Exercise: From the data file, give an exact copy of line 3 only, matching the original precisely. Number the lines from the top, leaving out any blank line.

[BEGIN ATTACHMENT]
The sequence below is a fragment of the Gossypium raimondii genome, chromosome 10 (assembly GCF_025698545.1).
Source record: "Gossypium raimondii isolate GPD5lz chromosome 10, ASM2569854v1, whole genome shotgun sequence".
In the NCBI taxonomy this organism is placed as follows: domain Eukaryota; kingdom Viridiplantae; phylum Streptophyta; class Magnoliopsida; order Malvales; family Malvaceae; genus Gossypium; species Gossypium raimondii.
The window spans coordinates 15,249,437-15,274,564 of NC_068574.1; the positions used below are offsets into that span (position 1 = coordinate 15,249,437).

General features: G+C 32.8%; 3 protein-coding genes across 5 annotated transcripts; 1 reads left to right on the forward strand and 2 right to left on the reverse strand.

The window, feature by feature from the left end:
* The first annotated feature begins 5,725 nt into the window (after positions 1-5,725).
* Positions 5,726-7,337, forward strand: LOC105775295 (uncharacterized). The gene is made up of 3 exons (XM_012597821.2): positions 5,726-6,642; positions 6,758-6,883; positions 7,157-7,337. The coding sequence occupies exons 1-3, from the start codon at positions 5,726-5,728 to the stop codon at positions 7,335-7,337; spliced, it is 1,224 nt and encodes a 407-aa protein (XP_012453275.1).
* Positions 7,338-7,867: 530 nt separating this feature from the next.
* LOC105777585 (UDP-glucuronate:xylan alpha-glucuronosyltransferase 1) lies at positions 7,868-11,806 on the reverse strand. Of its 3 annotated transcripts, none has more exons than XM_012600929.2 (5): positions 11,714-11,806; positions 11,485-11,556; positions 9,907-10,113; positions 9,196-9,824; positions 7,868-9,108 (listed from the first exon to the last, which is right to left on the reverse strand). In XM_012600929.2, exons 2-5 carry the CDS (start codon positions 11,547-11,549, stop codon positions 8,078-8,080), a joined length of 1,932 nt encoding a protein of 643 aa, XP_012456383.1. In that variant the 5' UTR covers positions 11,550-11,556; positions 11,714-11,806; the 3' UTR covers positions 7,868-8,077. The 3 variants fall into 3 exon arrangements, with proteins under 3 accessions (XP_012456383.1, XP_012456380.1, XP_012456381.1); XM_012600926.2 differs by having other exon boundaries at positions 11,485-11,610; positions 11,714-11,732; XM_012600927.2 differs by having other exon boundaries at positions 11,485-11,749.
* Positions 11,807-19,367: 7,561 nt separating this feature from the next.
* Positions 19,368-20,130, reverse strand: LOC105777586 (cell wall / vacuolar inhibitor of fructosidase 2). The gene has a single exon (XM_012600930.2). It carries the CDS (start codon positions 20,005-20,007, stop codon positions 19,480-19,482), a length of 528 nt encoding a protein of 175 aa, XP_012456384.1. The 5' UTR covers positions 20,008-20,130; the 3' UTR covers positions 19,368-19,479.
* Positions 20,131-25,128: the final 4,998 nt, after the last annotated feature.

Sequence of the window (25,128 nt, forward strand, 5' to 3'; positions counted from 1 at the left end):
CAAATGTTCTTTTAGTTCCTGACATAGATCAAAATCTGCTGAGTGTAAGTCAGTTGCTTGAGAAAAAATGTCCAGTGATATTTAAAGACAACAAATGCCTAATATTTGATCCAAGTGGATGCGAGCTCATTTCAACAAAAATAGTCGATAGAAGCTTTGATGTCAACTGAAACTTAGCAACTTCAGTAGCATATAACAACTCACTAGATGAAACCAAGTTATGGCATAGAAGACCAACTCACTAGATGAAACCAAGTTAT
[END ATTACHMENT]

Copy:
In the NCBI taxonomy this organism is placed as follows: domain Eukaryota; kingdom Viridiplantae; phylum Streptophyta; class Magnoliopsida; order Malvales; family Malvaceae; genus Gossypium; species Gossypium raimondii.